Kitty Ko offers divine cocktails

Kitty Ko offers divine cocktails

California Maki

Kitty Ko, the brainchild of hotelier Keshav Suri, is an LGBT-friendly lounge that sits on the sixth floor of The Lalit Ashok. The rooftop lounge offers barricaded views of the city and has an extensive wine and bar menu. The ‘Ko’ half of the name derives from Oko, the pan-Asian restaurant across the lounge on the same floor. The food is mostly served from the kitchens of Oko.

Kitty Ko’s menu features mostly Asian starters and finger food to accompany the bar menu, including sushi and uramaki, among Asian regulars of pork belly, spring rolls, tempura, and regular bar favourites of fries, nachos and cheese balls. My vegetarian self was not entirely sure if there would be enough to sample, but the sampling menu featured some interesting not-quite-fusion options. First up was crispy fried sweet corn, delicately laced with garlic and deep-fried curry leaves. Then came the vegetarian sushi plate, featuring avocado-wrapped rice rolls, cucumber rice rolls wrapped in seaweed, and bell pepper rice rolls. These were served with a dipping sauce and wasabi paste. Of the three, the avocado rice roll was delightful, picking up on the umami of the sauce and the pungency of the wasabi, neither overpowering the other, and yielding to a surprising fried garlic crunch mid-bite. The spring rolls with the sweet chilli sauce was nothing to write home about – you’ve had one spring roll, you’ve had them all.

The cocktails were a revelation, though. Again, upon request, I was served three samplers and two full cocktails. The Nandini, a “silky concoction of Tanqueray with elder flower syrup and a hint of lemon” looked a bit clumsy, with pearls of pomegranate floating at the bottom of the glass. Nothing about the cocktail registered, either on the palate or memory. The Lalit, their signature cocktail, was another story altogether. A potent mix of Grey Goose with peach schnapps and peach iced tea, with a twist of orange peel – full-bodied, served in a Martini glass, my pick of the night. My first choice, one that I had just a tequila glass shot of, called Death in Venice was what I would call silky: Campari with grapefruit bitters and prosecco. I swear the bubbles sang.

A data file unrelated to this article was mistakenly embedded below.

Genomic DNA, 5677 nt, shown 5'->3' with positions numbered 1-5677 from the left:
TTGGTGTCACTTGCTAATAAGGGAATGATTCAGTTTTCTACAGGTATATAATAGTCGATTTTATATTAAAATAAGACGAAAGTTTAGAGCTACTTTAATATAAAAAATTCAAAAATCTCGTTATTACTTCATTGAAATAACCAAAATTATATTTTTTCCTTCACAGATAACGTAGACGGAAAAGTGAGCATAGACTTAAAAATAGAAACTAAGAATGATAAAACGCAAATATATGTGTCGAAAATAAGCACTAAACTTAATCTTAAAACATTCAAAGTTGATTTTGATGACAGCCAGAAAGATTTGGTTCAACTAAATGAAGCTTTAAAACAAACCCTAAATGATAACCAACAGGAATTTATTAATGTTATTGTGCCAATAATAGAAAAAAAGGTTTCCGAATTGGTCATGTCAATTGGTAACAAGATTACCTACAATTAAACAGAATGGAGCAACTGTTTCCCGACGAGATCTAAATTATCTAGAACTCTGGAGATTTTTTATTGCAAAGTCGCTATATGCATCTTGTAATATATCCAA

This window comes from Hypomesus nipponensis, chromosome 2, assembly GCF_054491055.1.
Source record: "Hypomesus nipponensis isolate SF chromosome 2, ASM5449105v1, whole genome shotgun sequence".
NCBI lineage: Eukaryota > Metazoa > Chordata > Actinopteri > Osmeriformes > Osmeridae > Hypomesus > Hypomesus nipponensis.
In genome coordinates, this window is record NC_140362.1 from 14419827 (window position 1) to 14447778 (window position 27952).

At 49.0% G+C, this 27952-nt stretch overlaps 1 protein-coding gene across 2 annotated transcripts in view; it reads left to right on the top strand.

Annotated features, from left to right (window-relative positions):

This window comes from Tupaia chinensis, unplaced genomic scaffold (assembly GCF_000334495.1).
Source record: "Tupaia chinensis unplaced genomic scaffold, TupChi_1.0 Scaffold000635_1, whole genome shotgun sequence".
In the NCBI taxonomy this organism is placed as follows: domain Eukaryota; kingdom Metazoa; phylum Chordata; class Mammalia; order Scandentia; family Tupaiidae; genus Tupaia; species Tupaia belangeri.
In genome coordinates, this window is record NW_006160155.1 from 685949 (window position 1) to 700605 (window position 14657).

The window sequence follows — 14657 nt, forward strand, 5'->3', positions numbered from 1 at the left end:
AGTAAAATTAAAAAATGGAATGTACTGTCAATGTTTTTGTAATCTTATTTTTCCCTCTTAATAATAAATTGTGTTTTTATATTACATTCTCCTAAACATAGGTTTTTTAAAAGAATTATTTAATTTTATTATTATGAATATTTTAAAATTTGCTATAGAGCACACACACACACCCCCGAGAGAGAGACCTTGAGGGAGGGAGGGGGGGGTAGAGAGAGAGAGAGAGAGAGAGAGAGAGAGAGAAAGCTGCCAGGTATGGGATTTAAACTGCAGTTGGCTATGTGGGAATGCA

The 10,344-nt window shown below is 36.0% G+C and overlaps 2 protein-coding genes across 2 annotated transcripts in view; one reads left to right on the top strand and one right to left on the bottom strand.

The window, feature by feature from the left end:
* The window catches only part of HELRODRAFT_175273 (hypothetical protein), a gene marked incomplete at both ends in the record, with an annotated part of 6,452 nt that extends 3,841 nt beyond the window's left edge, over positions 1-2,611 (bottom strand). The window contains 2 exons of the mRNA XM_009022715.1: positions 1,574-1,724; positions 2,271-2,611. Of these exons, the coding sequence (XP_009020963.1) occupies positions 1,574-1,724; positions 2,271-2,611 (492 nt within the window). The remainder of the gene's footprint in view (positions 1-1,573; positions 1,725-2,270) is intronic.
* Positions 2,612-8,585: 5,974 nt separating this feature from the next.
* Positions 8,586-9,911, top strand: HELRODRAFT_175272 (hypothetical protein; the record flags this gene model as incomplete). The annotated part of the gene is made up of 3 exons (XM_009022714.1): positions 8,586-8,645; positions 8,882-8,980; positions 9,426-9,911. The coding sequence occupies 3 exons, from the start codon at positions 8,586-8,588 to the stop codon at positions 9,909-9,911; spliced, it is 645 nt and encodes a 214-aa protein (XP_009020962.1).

Dinner was low-key at Oko: Thai green curry with sticky rice, and I discovered a new ingredient called the pea aubergine, a pea-sized eggplant somewhere between an olive and a caper in size, adding bite and texture to the otherwise creamy curry. We topped it off with a traditional Thai dessert served in a shaved, hollowed-out coconut shell. Called ‘Tub Tim Grob’, this had water chestnuts lost at sea in an oceanic serving of sweetened coconut milk, into which you ladle shaved ice before tucking in. I went ‘mm’ at the first spoonful and didn’t stop until the last.